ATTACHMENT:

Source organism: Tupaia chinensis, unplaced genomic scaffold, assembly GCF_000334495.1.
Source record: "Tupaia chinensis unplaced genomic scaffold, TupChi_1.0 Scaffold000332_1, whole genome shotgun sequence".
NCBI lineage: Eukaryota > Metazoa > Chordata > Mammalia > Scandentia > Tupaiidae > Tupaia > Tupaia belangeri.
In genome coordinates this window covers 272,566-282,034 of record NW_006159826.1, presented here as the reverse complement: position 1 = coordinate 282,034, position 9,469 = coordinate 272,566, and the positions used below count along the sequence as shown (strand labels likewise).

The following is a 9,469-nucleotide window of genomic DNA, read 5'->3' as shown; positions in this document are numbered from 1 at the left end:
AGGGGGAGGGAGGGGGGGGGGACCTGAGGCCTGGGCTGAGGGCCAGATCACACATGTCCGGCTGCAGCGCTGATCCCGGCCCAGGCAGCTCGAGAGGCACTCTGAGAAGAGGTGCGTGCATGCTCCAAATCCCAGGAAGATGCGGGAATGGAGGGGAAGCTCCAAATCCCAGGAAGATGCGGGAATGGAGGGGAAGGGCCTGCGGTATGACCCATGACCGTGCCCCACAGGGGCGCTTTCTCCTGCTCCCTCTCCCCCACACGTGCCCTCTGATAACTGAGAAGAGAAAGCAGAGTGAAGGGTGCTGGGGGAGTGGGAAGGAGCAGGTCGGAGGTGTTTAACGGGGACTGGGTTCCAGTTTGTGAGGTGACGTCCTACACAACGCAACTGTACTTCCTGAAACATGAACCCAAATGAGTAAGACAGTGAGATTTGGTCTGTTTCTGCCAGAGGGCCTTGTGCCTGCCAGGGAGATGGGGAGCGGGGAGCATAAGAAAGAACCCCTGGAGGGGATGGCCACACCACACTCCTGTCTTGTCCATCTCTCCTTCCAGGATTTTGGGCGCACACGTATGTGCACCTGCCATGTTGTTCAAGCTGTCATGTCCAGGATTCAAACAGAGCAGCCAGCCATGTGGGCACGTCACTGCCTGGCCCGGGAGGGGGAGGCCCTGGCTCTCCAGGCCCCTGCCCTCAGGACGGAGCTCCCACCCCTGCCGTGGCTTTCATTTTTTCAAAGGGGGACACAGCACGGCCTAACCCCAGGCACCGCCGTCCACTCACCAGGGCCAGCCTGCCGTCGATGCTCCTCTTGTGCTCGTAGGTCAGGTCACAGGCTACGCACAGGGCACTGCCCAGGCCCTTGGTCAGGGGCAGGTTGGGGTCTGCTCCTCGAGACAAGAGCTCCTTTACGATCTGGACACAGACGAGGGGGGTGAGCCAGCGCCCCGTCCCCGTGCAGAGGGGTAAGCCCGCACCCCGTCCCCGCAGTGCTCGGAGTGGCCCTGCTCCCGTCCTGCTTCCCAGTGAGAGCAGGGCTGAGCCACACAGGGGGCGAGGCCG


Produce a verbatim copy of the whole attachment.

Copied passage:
Source organism: Tupaia chinensis, unplaced genomic scaffold, assembly GCF_000334495.1.
Source record: "Tupaia chinensis unplaced genomic scaffold, TupChi_1.0 Scaffold000332_1, whole genome shotgun sequence".
NCBI lineage: Eukaryota > Metazoa > Chordata > Mammalia > Scandentia > Tupaiidae > Tupaia > Tupaia belangeri.
In genome coordinates this window covers 272,566-282,034 of record NW_006159826.1, presented here as the reverse complement: position 1 = coordinate 282,034, position 9,469 = coordinate 272,566, and the positions used below count along the sequence as shown (strand labels likewise).

The following is a 9,469-nucleotide window of genomic DNA, read 5'->3' as shown; positions in this document are numbered from 1 at the left end:
AGGGGGAGGGAGGGGGGGGGGACCTGAGGCCTGGGCTGAGGGCCAGATCACACATGTCCGGCTGCAGCGCTGATCCCGGCCCAGGCAGCTCGAGAGGCACTCTGAGAAGAGGTGCGTGCATGCTCCAAATCCCAGGAAGATGCGGGAATGGAGGGGAAGCTCCAAATCCCAGGAAGATGCGGGAATGGAGGGGAAGGGCCTGCGGTATGACCCATGACCGTGCCCCACAGGGGCGCTTTCTCCTGCTCCCTCTCCCCCACACGTGCCCTCTGATAACTGAGAAGAGAAAGCAGAGTGAAGGGTGCTGGGGGAGTGGGAAGGAGCAGGTCGGAGGTGTTTAACGGGGACTGGGTTCCAGTTTGTGAGGTGACGTCCTACACAACGCAACTGTACTTCCTGAAACATGAACCCAAATGAGTAAGACAGTGAGATTTGGTCTGTTTCTGCCAGAGGGCCTTGTGCCTGCCAGGGAGATGGGGAGCGGGGAGCATAAGAAAGAACCCCTGGAGGGGATGGCCACACCACACTCCTGTCTTGTCCATCTCTCCTTCCAGGATTTTGGGCGCACACGTATGTGCACCTGCCATGTTGTTCAAGCTGTCATGTCCAGGATTCAAACAGAGCAGCCAGCCATGTGGGCACGTCACTGCCTGGCCCGGGAGGGGGAGGCCCTGGCTCTCCAGGCCCCTGCCCTCAGGACGGAGCTCCCACCCCTGCCGTGGCTTTCATTTTTTCAAAGGGGGACACAGCACGGCCTAACCCCAGGCACCGCCGTCCACTCACCAGGGCCAGCCTGCCGTCGATGCTCCTCTTGTGCTCGTAGGTCAGGTCACAGGCTACGCACAGGGCACTGCCCAGGCCCTTGGTCAGGGGCAGGTTGGGGTCTGCTCCTCGAGACAAGAGCTCCTTTACGATCTGGACACAGACGAGGGGGGTGAGCCAGCGCCCCGTCCCCGTGCAGAGGGGTAAGCCCGCACCCCGTCCCCGCAGTGCTCGGAGTGGCCCTGCTCCCGTCCTGCTTCCCAGTGAGAGCAGGGCTGAGCCACACAGGGGGCGAGGCCG